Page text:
Original Article

Korean J Pain 2020; 33(2): 176-182

Published online April 1, 2020 https://doi.org/10.3344/kjp.2020.33.2.176

Copyright © The Korean Pain Society.

The effect of atropine in preventing catheter-related pain and discomfort in patients undergoing transurethral resection due to bladder tumor; prospective randomized, controlled study

Yeliz Şahiner , Özgür Yağan , Arzu Akdağlı Ekici , Musa Ekici , Emre Demir

1Department of Anesthesiology and Reanimation, Erol Olçok Training and Research Hospital, Hitit University Faculty of Medicine, Çorum, Turkey
2Department of Urology, Erol Olçok Training and Research Hospital, Hitit University Faculty of Medicine, Çorum, Turkey
3Department of Biostatistics, Hitit University Faculty of Medicine, Çorum, Turkey

Correspondence to:Yeliz Şahiner
Department of Anesthesiology and Reanimation, Erol Olçok Training and Research Hospital, Hitit University Faculty of Medicine, Inonu Cad, No. 176, 19040 Çorum, Turkey
Tel: +90-364-2221100
Fax: +90-364-2193000
E-mail: yelizsahiner@gmail.com

Received: October 21, 2019; Revised: December 11, 2019; Accepted: December 16, 2019

This is an open-access article distributed under the terms of the Creative Commons Attribution Non-Commercial License (http://creativecommons.org/licenses/by-nc/4.0/), which permits unrestricted non-commercial use, distribution, and reproduction in any medium, provided the original work is properly cited.

Background: Catheter-related bladder discomfort (CRBD) has been observed in many patients undergoing a urethral catheterization. CRBD may be so severe that the patients require additional analgesics. Muscarinic receptors are involved in the mechanism of CRBD. The aim of this study is to determine the effects of the antimuscarinic properties of atropine, which is frequently used in current practice on CRBD, by comparing it with sugammadex which has no antimuscarinic effects.
Methods: Sixty patients selected for transurethral resection due to bladder tumors were randomized into 2 groups: an atropine group and a sugammadex group, with no antimuscarinic effect. The patients were given rocuronium (0.6 mg/kg) as a neuromuscular- blocker. In addition to the frequency and severity of CRBD postoperatively at 0, 1, 6, 12, and 24 hours, postoperative numeric rating scale (NRS) scores, and postoperative nausea and vomiting were examined.
Results: The incidence of CRBD was significantly lower in the atropine group in all postoperative measurements. The score was found to be significantly lower in the atropine group when NRS measurements were performed at all time periods (P < 0.01). There was no difference between the groups in terms of nausea and vomiting (P > 0.05).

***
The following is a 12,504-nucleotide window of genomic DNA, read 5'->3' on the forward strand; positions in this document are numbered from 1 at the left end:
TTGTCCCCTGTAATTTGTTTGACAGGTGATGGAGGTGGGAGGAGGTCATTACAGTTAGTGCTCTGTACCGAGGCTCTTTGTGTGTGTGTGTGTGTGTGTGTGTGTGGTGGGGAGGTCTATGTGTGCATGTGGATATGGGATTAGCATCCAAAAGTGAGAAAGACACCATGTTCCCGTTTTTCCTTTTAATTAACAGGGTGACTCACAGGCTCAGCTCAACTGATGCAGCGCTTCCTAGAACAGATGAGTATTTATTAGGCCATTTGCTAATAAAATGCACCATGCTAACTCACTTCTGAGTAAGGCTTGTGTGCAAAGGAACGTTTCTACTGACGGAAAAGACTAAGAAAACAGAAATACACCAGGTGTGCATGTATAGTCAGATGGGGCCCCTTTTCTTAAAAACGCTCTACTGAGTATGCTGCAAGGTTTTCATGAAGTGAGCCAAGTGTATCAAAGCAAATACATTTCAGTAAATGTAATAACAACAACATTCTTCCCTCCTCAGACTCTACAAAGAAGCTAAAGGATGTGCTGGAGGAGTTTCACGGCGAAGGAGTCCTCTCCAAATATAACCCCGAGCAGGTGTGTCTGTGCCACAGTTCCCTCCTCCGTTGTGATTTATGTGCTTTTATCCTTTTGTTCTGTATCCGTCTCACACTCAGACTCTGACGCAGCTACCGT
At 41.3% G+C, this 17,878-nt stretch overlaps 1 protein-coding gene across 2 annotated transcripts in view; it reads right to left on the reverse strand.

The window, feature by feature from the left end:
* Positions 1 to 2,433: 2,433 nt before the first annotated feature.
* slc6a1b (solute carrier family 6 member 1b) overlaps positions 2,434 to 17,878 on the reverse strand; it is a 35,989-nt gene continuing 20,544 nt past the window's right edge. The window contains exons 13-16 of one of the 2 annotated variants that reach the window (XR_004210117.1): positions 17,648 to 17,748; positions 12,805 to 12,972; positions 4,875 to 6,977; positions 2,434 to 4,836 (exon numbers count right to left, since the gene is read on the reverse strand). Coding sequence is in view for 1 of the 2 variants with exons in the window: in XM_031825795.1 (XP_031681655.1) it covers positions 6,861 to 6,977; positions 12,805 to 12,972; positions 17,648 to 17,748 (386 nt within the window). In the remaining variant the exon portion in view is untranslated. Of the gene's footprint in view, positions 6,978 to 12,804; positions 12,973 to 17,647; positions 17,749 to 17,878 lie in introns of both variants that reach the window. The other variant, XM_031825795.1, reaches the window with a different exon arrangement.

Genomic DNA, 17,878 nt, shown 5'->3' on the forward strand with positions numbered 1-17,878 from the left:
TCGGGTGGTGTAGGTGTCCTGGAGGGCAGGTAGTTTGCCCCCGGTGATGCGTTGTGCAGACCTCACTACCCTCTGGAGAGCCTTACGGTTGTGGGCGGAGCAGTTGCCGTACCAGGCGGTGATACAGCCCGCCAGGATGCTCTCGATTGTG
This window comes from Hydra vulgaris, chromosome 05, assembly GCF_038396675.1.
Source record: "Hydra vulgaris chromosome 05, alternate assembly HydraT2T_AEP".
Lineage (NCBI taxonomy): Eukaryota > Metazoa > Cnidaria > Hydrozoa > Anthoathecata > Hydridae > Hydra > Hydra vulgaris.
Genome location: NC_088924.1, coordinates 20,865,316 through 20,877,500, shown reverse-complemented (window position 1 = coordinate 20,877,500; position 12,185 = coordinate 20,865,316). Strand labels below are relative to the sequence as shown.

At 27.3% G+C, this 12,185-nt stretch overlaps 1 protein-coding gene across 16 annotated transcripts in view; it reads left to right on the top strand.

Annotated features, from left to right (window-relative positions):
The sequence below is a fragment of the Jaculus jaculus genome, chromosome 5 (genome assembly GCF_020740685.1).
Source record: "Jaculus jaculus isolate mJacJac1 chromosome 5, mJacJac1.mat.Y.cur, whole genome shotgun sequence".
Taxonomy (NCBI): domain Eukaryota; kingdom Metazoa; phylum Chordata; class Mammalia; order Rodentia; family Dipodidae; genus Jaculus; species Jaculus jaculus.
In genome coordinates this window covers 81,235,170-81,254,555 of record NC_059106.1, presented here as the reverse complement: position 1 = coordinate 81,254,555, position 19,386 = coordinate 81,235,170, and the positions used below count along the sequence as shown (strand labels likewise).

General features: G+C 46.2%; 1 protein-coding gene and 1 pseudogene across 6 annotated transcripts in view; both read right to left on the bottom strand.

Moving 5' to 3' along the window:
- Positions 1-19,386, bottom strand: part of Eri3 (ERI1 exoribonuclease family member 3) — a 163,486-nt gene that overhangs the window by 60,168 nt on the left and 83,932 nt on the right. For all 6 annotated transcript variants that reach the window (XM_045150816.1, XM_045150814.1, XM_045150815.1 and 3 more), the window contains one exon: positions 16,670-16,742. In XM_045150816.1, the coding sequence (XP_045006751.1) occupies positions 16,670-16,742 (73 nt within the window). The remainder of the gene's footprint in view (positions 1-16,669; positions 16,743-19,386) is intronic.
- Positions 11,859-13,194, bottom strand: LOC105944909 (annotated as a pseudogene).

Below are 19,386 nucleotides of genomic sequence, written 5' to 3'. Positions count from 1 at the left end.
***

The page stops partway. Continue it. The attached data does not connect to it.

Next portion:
Conclusions: Atropine is a cheap, easy-to-access, safe-to-use drug for reducing CRBD symptoms, without any observed adverse effects. Since it not only reduces CRBD symptoms but also has a positive effect on postoperative pain, it can be used safely to increase patient comfort in patients receiving general anesthesia and a urinary catheter.

Keywords: Atropine, Clinical Study, General Anesthesia, Muscarinic Antagonists, Pain Measurement, Patient Comfort, Postoperative Pain, Sugammadex, Urinary Bladder Neoplasms, Urinary Catheters.

It is a routine procedure to perform a postoperative catheter on patients who have been operated on due to a bladder tumor. Catheter-related bladder discomfort (CRBD) is often observed in patients with postoperative pain [1]. The incidence of CRBD ranges from 47% to 95% during the post-operative period in patients with urinary catheterization [2]. This pain negatively affects patient comfort during the postoperative period and also leads to the additional analgesic need for clinical follow-up. CRBD is often expressed by patients as a burning sensation, pain, and discomfort in the suprapubic region [3]. This feeling of discomfort may be severe enough to lead the patient to delirium symptoms during the postoperative period [4]. Symptoms often resemble overactive bladder syndrome.

There have been treatment approaches with anti-muscarinic drugs for this condition, which develops as a result of activation of muscarinic 3 receptors (M3) in the bladder [5]. Antimuscarinic agents (such as propantheline bromide, hyoscyamine, and oxybutynin) and muscarinic receptor antagonists (such as darifenacin, solifenacin, and trospium) are used for the suppression of detrusor activity [1,2]. As it is known, antimuscarinic drugs have various side effects such as dry mouth, sedation, and severe nausea and vomiting, so in current practice, it is not usually the preferred treatment of CRBD during the postoperative period.

Atropine is a popular anticholinergic agent used to reverse the effect of nondepolarizing muscle relaxant agents and has various effects on muscarinic receptors. Studies have shown that atropine is effective on M2 and M3 receptors [6]. Atropine is the prototype of anticholinergic agents and has been used in operating room conditions for years in reversing the effect of nondepolarizing neuromuscular blocking agents due to its non-selective inhibitory properties on muscarinic receptors, as well as being a safe, inexpensive and easily accessible agent.

Sugammadex (Bridion; Patheon, Greenville, NC) is a non-antimuscarinic agent that specifically binds rocuronium, a neuromuscular blocker, in plasma, and is commonly used in general anesthesia. Due to its fast reverse effect, it is frequently applied in current practice [7].

This study was planned to show the effects of atropine administration in minimizing the risk of CRBD in the postoperative period for patients who underwent surgery due to bladder tumor.

Following the approval of the Ethics Committee of the Hitit University Faculty of Medicine (date: 07/07/2017, issue: 2017/56), this prospective, randomized, double blind controlled clinical study was started. All patients were given detailed information about the study, and their written informed consent was taken.

Patients who were admitted to the Erol Olçok Training and Research Hospital’s urology clinic for bladder tumors between September 2017 and December 2018, and who were planned for elective transurethral resection, were included in the study.